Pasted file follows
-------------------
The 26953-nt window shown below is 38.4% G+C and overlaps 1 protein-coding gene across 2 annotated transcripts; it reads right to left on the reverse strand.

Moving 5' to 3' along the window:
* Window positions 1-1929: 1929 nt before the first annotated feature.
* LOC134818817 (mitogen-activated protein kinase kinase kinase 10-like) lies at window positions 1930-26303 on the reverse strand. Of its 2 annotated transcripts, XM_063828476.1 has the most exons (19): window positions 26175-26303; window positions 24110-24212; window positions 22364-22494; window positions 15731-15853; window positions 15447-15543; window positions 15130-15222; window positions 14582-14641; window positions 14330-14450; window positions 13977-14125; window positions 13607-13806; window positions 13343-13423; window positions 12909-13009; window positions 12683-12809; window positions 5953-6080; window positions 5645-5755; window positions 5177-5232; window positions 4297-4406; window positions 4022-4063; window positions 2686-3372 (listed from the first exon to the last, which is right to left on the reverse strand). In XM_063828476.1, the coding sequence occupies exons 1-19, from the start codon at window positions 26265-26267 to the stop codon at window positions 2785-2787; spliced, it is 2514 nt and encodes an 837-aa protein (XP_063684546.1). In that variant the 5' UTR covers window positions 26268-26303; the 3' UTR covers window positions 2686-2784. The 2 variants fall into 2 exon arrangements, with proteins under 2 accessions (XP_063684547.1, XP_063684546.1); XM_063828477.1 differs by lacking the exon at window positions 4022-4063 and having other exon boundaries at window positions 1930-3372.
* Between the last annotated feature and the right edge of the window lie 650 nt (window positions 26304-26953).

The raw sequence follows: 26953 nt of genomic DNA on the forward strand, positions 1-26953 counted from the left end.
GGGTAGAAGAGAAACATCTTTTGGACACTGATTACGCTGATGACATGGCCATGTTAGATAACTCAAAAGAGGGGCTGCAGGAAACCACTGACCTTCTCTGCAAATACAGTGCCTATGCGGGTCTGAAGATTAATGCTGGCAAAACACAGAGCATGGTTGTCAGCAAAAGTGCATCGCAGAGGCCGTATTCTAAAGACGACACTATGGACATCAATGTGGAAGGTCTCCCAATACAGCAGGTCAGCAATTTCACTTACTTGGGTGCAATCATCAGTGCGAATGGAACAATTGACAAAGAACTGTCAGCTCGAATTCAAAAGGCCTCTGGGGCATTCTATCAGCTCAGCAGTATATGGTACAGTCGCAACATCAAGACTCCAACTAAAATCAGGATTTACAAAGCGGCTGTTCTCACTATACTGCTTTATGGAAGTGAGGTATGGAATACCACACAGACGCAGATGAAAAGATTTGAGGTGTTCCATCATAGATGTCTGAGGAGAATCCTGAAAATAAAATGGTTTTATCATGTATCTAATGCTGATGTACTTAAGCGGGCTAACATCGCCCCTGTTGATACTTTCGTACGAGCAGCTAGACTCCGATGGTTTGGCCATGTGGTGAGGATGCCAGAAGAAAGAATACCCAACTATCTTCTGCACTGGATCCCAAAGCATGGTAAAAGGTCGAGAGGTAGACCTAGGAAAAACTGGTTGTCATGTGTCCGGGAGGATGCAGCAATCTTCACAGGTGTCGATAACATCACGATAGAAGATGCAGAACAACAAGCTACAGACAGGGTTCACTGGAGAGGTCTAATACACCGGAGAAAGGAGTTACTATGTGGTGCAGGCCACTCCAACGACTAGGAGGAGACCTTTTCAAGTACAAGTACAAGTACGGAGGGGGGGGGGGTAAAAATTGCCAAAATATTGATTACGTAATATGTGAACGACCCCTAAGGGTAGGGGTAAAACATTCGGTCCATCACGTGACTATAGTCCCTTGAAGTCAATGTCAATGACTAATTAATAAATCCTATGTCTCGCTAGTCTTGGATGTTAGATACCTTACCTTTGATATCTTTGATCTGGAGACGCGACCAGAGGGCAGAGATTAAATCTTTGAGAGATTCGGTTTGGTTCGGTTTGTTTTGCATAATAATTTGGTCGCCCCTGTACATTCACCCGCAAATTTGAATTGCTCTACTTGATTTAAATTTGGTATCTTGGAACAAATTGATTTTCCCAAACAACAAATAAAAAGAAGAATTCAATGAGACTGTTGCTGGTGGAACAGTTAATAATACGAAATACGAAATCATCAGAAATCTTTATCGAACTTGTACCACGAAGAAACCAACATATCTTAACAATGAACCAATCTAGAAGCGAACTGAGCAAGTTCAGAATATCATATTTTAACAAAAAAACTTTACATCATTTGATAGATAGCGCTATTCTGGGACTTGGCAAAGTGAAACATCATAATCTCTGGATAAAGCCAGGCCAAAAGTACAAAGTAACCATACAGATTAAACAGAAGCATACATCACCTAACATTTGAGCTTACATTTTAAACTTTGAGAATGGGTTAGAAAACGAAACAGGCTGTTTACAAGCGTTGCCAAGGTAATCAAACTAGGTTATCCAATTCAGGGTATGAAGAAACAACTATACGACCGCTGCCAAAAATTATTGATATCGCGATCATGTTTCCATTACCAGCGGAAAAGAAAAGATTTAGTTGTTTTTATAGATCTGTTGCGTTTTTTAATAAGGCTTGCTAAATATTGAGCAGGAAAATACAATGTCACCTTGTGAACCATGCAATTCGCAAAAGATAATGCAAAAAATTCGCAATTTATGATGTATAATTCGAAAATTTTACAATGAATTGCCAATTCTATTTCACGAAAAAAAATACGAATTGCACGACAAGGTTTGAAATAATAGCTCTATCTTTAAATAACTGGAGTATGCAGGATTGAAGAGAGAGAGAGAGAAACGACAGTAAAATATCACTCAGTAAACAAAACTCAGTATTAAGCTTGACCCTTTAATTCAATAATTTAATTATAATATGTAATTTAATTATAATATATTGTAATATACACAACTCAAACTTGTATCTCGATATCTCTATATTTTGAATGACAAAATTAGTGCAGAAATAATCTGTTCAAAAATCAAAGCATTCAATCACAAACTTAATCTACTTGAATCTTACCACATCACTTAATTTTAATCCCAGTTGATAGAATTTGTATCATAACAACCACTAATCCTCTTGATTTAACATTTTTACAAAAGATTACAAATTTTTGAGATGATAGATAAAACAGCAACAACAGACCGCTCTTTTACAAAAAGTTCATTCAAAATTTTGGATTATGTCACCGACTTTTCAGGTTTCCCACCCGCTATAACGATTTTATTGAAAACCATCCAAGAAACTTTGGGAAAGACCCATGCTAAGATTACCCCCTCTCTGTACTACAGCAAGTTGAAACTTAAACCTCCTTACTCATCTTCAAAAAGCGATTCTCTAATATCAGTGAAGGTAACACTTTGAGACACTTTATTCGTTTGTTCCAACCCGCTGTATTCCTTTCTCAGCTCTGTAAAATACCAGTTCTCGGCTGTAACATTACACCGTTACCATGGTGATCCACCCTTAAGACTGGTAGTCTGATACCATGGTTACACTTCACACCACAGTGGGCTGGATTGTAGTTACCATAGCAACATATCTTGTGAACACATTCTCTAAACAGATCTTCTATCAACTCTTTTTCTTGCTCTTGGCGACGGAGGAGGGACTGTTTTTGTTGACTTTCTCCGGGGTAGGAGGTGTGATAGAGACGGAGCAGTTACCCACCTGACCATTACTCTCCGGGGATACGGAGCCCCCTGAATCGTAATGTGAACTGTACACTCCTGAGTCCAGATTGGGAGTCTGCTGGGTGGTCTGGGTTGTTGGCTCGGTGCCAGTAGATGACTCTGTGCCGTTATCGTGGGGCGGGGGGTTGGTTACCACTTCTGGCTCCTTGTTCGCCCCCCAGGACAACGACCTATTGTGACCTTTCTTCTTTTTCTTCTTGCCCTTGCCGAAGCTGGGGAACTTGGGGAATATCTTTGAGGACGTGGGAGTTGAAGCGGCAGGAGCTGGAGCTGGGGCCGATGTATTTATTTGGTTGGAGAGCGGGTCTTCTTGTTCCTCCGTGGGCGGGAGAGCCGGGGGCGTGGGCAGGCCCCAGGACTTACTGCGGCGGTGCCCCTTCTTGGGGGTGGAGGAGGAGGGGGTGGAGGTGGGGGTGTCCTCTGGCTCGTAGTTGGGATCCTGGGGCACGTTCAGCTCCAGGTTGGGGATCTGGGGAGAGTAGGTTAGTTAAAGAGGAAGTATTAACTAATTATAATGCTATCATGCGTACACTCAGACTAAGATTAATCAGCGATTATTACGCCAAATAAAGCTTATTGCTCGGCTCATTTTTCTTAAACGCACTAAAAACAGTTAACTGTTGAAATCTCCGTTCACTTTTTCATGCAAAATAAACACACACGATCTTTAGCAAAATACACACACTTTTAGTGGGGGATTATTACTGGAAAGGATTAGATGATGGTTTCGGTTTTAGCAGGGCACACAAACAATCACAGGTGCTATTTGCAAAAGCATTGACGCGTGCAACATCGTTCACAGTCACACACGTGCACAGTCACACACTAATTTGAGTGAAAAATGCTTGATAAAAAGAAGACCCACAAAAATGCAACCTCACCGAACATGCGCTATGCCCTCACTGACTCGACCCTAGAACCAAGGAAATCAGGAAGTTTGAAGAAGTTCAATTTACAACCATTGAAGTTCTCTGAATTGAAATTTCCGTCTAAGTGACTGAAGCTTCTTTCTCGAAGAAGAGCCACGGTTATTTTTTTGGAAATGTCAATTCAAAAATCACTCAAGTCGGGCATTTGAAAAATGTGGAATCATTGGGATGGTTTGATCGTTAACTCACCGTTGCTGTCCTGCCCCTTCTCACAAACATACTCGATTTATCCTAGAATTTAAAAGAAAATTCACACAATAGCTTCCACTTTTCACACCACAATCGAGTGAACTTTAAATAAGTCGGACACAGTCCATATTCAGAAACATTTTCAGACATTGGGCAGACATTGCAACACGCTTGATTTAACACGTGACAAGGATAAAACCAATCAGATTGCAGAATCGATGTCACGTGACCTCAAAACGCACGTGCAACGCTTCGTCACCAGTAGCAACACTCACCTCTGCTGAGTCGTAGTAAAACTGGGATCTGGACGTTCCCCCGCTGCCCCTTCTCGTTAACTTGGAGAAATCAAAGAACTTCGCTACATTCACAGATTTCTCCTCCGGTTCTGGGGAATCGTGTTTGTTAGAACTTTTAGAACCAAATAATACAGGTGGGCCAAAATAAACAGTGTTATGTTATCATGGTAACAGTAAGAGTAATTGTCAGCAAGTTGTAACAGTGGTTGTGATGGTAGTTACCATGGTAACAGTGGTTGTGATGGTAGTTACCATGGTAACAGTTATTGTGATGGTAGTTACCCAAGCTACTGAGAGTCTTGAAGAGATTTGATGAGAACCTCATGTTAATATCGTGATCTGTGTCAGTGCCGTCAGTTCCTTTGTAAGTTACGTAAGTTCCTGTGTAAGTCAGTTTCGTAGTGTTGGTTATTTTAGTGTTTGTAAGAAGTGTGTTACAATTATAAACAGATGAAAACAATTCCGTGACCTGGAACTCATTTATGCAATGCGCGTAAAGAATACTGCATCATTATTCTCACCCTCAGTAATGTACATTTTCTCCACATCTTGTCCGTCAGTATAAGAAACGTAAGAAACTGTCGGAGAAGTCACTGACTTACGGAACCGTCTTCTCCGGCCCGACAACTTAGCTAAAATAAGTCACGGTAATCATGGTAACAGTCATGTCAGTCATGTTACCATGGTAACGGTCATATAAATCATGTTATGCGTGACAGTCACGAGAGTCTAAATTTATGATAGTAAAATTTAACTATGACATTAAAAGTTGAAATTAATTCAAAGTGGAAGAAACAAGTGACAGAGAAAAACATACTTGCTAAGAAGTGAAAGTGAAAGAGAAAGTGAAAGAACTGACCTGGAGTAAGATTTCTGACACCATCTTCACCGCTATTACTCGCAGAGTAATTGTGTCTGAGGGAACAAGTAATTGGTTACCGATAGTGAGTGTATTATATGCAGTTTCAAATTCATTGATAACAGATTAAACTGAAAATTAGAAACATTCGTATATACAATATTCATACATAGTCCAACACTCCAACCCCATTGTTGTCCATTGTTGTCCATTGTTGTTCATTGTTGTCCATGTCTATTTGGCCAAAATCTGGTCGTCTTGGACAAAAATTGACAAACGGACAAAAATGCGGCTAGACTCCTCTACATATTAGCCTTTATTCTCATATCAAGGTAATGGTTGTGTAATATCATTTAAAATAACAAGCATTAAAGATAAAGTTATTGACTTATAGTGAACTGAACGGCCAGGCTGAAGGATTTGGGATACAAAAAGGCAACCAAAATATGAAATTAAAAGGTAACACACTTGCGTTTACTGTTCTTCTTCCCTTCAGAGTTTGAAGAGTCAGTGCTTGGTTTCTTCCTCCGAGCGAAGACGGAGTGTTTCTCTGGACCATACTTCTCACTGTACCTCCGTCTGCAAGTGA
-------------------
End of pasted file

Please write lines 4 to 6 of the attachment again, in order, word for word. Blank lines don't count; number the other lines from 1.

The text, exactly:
* LOC134818817 (mitogen-activated protein kinase kinase kinase 10-like) lies at window positions 1930-26303 on the reverse strand. Of its 2 annotated transcripts, XM_063828476.1 has the most exons (19): window positions 26175-26303; window positions 24110-24212; window positions 22364-22494; window positions 15731-15853; window positions 15447-15543; window positions 15130-15222; window positions 14582-14641; window positions 14330-14450; window positions 13977-14125; window positions 13607-13806; window positions 13343-13423; window positions 12909-13009; window positions 12683-12809; window positions 5953-6080; window positions 5645-5755; window positions 5177-5232; window positions 4297-4406; window positions 4022-4063; window positions 2686-3372 (listed from the first exon to the last, which is right to left on the reverse strand). In XM_063828476.1, the coding sequence occupies exons 1-19, from the start codon at window positions 26265-26267 to the stop codon at window positions 2785-2787; spliced, it is 2514 nt and encodes an 837-aa protein (XP_063684546.1). In that variant the 5' UTR covers window positions 26268-26303; the 3' UTR covers window positions 2686-2784. The 2 variants fall into 2 exon arrangements, with proteins under 2 accessions (XP_063684547.1, XP_063684546.1); XM_063828477.1 differs by lacking the exon at window positions 4022-4063 and having other exon boundaries at window positions 1930-3372.
* Between the last annotated feature and the right edge of the window lie 650 nt (window positions 26304-26953).

The raw sequence follows: 26953 nt of genomic DNA on the forward strand, positions 1-26953 counted from the left end.